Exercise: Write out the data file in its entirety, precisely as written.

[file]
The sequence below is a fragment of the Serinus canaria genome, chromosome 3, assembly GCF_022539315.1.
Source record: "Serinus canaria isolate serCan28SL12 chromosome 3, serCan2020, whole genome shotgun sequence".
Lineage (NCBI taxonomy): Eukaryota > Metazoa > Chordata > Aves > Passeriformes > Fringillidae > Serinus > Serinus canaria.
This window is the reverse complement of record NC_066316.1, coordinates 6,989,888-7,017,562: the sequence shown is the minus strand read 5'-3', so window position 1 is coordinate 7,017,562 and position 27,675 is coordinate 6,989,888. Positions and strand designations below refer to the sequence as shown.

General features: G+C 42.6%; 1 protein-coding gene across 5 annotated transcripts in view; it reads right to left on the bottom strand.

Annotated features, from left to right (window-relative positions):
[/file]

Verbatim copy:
The sequence below is a fragment of the Serinus canaria genome, chromosome 3, assembly GCF_022539315.1.
Source record: "Serinus canaria isolate serCan28SL12 chromosome 3, serCan2020, whole genome shotgun sequence".
Lineage (NCBI taxonomy): Eukaryota > Metazoa > Chordata > Aves > Passeriformes > Fringillidae > Serinus > Serinus canaria.
This window is the reverse complement of record NC_066316.1, coordinates 6,989,888-7,017,562: the sequence shown is the minus strand read 5'-3', so window position 1 is coordinate 7,017,562 and position 27,675 is coordinate 6,989,888. Positions and strand designations below refer to the sequence as shown.

General features: G+C 42.6%; 1 protein-coding gene across 5 annotated transcripts in view; it reads right to left on the bottom strand.

Annotated features, from left to right (window-relative positions):